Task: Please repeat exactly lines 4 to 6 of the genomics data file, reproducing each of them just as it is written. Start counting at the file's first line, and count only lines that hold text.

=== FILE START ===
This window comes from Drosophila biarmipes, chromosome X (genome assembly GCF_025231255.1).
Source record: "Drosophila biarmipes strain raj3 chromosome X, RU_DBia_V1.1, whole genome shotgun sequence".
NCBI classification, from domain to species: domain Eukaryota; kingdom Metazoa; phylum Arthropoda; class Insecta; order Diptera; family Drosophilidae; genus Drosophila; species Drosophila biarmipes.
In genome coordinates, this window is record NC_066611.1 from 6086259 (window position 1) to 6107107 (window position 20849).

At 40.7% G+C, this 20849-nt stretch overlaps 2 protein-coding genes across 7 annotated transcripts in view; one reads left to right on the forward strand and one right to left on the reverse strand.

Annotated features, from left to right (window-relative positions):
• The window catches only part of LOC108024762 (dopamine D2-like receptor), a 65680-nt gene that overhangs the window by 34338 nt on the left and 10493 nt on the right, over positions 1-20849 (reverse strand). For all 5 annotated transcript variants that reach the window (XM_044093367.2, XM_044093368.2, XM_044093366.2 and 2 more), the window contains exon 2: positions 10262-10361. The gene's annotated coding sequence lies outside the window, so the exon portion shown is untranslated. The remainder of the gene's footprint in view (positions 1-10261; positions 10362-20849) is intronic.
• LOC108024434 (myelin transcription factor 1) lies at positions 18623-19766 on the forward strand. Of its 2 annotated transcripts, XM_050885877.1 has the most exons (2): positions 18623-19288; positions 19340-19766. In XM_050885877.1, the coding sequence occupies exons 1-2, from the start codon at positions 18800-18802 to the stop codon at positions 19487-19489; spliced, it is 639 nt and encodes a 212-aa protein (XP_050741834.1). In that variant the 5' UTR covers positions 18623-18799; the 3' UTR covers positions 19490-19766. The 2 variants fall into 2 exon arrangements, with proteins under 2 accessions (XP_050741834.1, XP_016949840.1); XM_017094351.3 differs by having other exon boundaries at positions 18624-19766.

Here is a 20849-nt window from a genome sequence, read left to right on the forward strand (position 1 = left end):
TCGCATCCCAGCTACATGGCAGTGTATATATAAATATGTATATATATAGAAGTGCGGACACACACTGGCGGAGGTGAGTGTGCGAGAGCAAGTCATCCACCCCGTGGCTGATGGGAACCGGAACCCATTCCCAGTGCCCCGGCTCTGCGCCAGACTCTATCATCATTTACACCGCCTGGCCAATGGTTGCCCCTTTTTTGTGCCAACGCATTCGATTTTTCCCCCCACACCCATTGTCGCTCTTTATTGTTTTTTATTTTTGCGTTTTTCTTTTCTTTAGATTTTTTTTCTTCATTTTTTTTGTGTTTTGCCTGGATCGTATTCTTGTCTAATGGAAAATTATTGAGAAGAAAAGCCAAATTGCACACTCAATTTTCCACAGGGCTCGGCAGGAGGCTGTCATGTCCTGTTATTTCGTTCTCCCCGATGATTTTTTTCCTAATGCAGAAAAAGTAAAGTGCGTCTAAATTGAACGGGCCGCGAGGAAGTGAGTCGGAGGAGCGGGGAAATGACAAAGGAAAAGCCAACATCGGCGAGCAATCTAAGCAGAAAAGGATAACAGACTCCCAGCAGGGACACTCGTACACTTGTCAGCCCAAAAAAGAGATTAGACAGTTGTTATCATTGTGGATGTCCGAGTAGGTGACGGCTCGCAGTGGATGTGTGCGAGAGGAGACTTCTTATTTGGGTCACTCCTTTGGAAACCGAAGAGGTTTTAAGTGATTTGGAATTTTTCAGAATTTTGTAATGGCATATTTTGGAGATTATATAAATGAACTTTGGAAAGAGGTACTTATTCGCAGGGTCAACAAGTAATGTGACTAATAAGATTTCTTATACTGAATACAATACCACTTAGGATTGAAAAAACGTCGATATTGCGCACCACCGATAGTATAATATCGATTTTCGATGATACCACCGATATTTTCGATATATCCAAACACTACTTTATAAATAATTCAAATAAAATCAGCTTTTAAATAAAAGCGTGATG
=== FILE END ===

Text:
In genome coordinates, this window is record NC_066611.1 from 6086259 (window position 1) to 6107107 (window position 20849).

At 40.7% G+C, this 20849-nt stretch overlaps 2 protein-coding genes across 7 annotated transcripts in view; one reads left to right on the forward strand and one right to left on the reverse strand.

Annotated features, from left to right (window-relative positions):